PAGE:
A tweet from Houston Rockets General Manager Daryl Morey expressing his support for pro-democracy protests in Hong Kong prompted sharp condemnation from Chinese authorities and an apology from the NBA for Morey’s “regrettable” language. (Not long after the NBA weighed in, Morey’s original tweet was deleted.) The backlash to the league’s refusal to side with Morey was swift. Even when league commissioner Adam Silver said Tuesday the NBA would not censor its employees, he still refused to condemn China for its crackdown in Hong Kong.

In response, fans have…


Any precedent set for his news-gathering activities could be used against news outlets that report on Trump

The Trump administration is counting on the public’s dislike of WikiLeaks and its founder Julian Assange to potentially curtail press freedom rights. Don’t fall for it.

In a stunning series of events on Thursday, Assange’s asylum in the Ecuadorian embassy in London — where he’s taken refuge for the last seven years — was forcibly revoked, and he was quickly arrested by British authorities. Shortly after his arrest, the Department of Justice released an indictment alleging Assange engaged in a conspiracy to commit computer crimes and indicated it would attempt to extradite Assange to the United States to stand trial.


The California congressman’s lawsuit against a cow parody account is ridiculous, but it’s also dangerous

California Rep. Devin Nunes opened himself up to widespread ridicule across the internet yesterday after he reportedly filed a lawsuit against Twitter, a conservative strategist, and two parody accounts — including one called “Devin Nunes’ cow,” which purports to be, well, an online manifestation of the Republican congressman’s livestock.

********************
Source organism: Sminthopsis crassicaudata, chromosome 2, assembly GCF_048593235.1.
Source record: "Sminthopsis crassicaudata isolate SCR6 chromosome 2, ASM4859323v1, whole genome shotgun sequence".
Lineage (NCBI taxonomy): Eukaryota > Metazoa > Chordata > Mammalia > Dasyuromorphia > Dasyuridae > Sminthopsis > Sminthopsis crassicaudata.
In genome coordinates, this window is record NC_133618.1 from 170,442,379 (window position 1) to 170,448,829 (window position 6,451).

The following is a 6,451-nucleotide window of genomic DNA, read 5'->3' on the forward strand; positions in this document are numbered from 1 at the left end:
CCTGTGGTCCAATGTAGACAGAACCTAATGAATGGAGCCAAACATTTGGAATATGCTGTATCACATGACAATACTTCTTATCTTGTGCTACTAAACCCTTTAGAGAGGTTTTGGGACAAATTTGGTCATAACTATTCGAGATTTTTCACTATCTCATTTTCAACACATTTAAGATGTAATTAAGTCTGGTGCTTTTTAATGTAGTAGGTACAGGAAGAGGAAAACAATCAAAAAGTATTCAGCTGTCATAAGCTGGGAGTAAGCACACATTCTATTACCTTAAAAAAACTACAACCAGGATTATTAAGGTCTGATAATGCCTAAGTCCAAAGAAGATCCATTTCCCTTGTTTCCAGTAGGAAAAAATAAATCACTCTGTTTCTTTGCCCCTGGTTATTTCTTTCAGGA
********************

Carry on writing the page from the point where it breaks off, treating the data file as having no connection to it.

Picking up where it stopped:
Speaking about the lawsuit with Fox News later that day, Nunes claimed that critical comments posted online were part of “an orchestrated effort” to smear his name. He is suing Twitter and the individual critics for “negligence,” “libel,” and “insulting words.”

Paradoxically, at various points in the complaint, Nunes accuses Twitter…


Stomping out speech we dislike will cause more harm than good

If you read the New York Times op-ed page or make the mistake of looking at political Twitter for more than two minutes, you’d think “free speech” had become an obscenity.

The argument — put forward by Bret Stephens, Bari Weiss, and countless others — goes something like this: Students, young people, and progressives are now actively hostile to the free speech protections that are afforded to everyone under the Constitution. Colleges are full of undergraduates demanding “safe spaces” and refusing to recognize the rights of those they disagree with. …

Great Escape

My affair with the intellectual dark web

This is the story of the past three years of my life. It’s romance in a way, but it’s also a breakup story. It begins sometime in 2015, a year during which my life was coming apart in various ways. In addition to the unraveling of my marriage, I began to sense some fraying around the edges of my social circles. Both online and in real life, people who’d once shared a common set of assumptions about the realities of the world and the nature of human behavior now seemed oddly divided. …